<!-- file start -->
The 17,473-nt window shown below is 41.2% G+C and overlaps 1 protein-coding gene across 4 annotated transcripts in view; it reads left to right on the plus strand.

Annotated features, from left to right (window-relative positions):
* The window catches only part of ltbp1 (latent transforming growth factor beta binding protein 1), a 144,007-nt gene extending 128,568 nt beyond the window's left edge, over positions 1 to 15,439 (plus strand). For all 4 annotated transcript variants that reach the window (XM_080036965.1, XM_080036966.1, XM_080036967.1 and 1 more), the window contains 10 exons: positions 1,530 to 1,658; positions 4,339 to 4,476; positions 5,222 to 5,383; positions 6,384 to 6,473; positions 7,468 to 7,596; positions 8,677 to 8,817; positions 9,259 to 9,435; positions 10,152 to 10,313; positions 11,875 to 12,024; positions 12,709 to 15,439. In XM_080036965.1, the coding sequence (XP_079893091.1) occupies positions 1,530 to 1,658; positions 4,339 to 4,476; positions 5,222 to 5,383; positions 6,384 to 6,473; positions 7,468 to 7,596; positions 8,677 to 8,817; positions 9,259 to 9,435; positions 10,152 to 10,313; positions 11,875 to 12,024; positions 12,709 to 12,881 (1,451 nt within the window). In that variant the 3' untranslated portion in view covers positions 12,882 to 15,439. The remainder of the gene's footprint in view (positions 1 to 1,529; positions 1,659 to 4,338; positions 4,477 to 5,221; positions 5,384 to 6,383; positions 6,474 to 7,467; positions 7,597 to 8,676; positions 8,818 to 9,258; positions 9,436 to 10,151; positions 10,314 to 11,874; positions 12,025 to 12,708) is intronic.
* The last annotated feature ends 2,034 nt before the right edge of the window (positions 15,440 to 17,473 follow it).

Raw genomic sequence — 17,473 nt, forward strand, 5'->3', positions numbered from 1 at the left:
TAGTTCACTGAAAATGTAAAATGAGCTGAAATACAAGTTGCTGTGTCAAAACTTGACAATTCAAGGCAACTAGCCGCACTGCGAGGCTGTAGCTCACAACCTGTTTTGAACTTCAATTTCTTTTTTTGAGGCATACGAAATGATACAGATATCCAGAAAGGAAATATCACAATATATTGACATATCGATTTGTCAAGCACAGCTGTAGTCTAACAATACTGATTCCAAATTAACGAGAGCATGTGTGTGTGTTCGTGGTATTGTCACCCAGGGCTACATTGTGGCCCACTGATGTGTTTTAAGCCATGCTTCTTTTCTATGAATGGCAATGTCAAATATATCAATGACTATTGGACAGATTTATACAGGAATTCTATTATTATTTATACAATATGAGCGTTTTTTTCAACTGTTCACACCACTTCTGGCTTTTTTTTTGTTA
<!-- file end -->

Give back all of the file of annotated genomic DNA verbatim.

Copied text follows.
The 17,473-nt window shown below is 41.2% G+C and overlaps 1 protein-coding gene across 4 annotated transcripts in view; it reads left to right on the plus strand.

Annotated features, from left to right (window-relative positions):
* The window catches only part of ltbp1 (latent transforming growth factor beta binding protein 1), a 144,007-nt gene extending 128,568 nt beyond the window's left edge, over positions 1 to 15,439 (plus strand). For all 4 annotated transcript variants that reach the window (XM_080036965.1, XM_080036966.1, XM_080036967.1 and 1 more), the window contains 10 exons: positions 1,530 to 1,658; positions 4,339 to 4,476; positions 5,222 to 5,383; positions 6,384 to 6,473; positions 7,468 to 7,596; positions 8,677 to 8,817; positions 9,259 to 9,435; positions 10,152 to 10,313; positions 11,875 to 12,024; positions 12,709 to 15,439. In XM_080036965.1, the coding sequence (XP_079893091.1) occupies positions 1,530 to 1,658; positions 4,339 to 4,476; positions 5,222 to 5,383; positions 6,384 to 6,473; positions 7,468 to 7,596; positions 8,677 to 8,817; positions 9,259 to 9,435; positions 10,152 to 10,313; positions 11,875 to 12,024; positions 12,709 to 12,881 (1,451 nt within the window). In that variant the 3' untranslated portion in view covers positions 12,882 to 15,439. The remainder of the gene's footprint in view (positions 1 to 1,529; positions 1,659 to 4,338; positions 4,477 to 5,221; positions 5,384 to 6,383; positions 6,474 to 7,467; positions 7,597 to 8,676; positions 8,818 to 9,258; positions 9,436 to 10,151; positions 10,314 to 11,874; positions 12,025 to 12,708) is intronic.
* The last annotated feature ends 2,034 nt before the right edge of the window (positions 15,440 to 17,473 follow it).

Raw genomic sequence — 17,473 nt, forward strand, 5'->3', positions numbered from 1 at the left:
TAGTTCACTGAAAATGTAAAATGAGCTGAAATACAAGTTGCTGTGTCAAAACTTGACAATTCAAGGCAACTAGCCGCACTGCGAGGCTGTAGCTCACAACCTGTTTTGAACTTCAATTTCTTTTTTTGAGGCATACGAAATGATACAGATATCCAGAAAGGAAATATCACAATATATTGACATATCGATTTGTCAAGCACAGCTGTAGTCTAACAATACTGATTCCAAATTAACGAGAGCATGTGTGTGTGTTCGTGGTATTGTCACCCAGGGCTACATTGTGGCCCACTGATGTGTTTTAAGCCATGCTTCTTTTCTATGAATGGCAATGTCAAATATATCAATGACTATTGGACAGATTTATACAGGAATTCTATTATTATTTATACAATATGAGCGTTTTTTTCAACTGTTCACACCACTTCTGGCTTTTTTTTTGTTA